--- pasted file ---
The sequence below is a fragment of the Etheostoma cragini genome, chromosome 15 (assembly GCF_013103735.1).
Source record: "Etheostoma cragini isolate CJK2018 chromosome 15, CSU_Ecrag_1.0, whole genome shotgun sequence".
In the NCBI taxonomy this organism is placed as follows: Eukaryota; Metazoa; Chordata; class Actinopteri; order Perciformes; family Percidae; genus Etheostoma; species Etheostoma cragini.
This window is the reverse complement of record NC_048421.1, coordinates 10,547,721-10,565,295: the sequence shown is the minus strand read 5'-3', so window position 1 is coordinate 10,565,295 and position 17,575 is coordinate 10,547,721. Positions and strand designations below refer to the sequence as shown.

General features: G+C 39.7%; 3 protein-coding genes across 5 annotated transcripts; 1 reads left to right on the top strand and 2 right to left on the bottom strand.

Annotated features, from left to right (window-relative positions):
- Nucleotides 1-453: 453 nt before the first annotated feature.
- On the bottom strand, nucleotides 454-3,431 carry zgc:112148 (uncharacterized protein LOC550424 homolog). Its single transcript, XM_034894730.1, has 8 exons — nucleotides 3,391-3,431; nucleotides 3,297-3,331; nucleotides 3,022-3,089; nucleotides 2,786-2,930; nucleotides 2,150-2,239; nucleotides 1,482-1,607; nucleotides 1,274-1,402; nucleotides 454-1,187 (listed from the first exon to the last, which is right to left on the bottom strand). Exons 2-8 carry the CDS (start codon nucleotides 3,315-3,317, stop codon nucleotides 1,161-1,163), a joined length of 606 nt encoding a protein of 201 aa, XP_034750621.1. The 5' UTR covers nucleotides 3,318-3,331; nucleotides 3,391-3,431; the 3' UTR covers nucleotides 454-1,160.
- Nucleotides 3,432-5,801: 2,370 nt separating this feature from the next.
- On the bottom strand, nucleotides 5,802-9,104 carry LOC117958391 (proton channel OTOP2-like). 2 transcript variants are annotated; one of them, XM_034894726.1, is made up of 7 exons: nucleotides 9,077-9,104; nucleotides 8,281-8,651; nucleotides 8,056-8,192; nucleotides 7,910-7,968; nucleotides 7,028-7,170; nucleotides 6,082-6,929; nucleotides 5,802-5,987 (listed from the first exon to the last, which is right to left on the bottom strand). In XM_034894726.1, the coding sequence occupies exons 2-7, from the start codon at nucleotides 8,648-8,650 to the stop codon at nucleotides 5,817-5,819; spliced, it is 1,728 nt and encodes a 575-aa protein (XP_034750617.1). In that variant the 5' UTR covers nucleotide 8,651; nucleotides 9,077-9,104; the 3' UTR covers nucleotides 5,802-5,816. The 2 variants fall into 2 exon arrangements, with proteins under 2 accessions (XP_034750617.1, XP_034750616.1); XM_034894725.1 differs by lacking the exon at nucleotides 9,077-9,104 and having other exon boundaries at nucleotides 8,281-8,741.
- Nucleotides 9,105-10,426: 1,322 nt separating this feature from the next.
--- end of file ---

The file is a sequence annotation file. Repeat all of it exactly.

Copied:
The sequence below is a fragment of the Etheostoma cragini genome, chromosome 15 (assembly GCF_013103735.1).
Source record: "Etheostoma cragini isolate CJK2018 chromosome 15, CSU_Ecrag_1.0, whole genome shotgun sequence".
In the NCBI taxonomy this organism is placed as follows: Eukaryota; Metazoa; Chordata; class Actinopteri; order Perciformes; family Percidae; genus Etheostoma; species Etheostoma cragini.
This window is the reverse complement of record NC_048421.1, coordinates 10,547,721-10,565,295: the sequence shown is the minus strand read 5'-3', so window position 1 is coordinate 10,565,295 and position 17,575 is coordinate 10,547,721. Positions and strand designations below refer to the sequence as shown.

General features: G+C 39.7%; 3 protein-coding genes across 5 annotated transcripts; 1 reads left to right on the top strand and 2 right to left on the bottom strand.

Annotated features, from left to right (window-relative positions):
- Nucleotides 1-453: 453 nt before the first annotated feature.
- On the bottom strand, nucleotides 454-3,431 carry zgc:112148 (uncharacterized protein LOC550424 homolog). Its single transcript, XM_034894730.1, has 8 exons — nucleotides 3,391-3,431; nucleotides 3,297-3,331; nucleotides 3,022-3,089; nucleotides 2,786-2,930; nucleotides 2,150-2,239; nucleotides 1,482-1,607; nucleotides 1,274-1,402; nucleotides 454-1,187 (listed from the first exon to the last, which is right to left on the bottom strand). Exons 2-8 carry the CDS (start codon nucleotides 3,315-3,317, stop codon nucleotides 1,161-1,163), a joined length of 606 nt encoding a protein of 201 aa, XP_034750621.1. The 5' UTR covers nucleotides 3,318-3,331; nucleotides 3,391-3,431; the 3' UTR covers nucleotides 454-1,160.
- Nucleotides 3,432-5,801: 2,370 nt separating this feature from the next.
- On the bottom strand, nucleotides 5,802-9,104 carry LOC117958391 (proton channel OTOP2-like). 2 transcript variants are annotated; one of them, XM_034894726.1, is made up of 7 exons: nucleotides 9,077-9,104; nucleotides 8,281-8,651; nucleotides 8,056-8,192; nucleotides 7,910-7,968; nucleotides 7,028-7,170; nucleotides 6,082-6,929; nucleotides 5,802-5,987 (listed from the first exon to the last, which is right to left on the bottom strand). In XM_034894726.1, the coding sequence occupies exons 2-7, from the start codon at nucleotides 8,648-8,650 to the stop codon at nucleotides 5,817-5,819; spliced, it is 1,728 nt and encodes a 575-aa protein (XP_034750617.1). In that variant the 5' UTR covers nucleotide 8,651; nucleotides 9,077-9,104; the 3' UTR covers nucleotides 5,802-5,816. The 2 variants fall into 2 exon arrangements, with proteins under 2 accessions (XP_034750617.1, XP_034750616.1); XM_034894725.1 differs by lacking the exon at nucleotides 9,077-9,104 and having other exon boundaries at nucleotides 8,281-8,741.
- Nucleotides 9,105-10,426: 1,322 nt separating this feature from the next.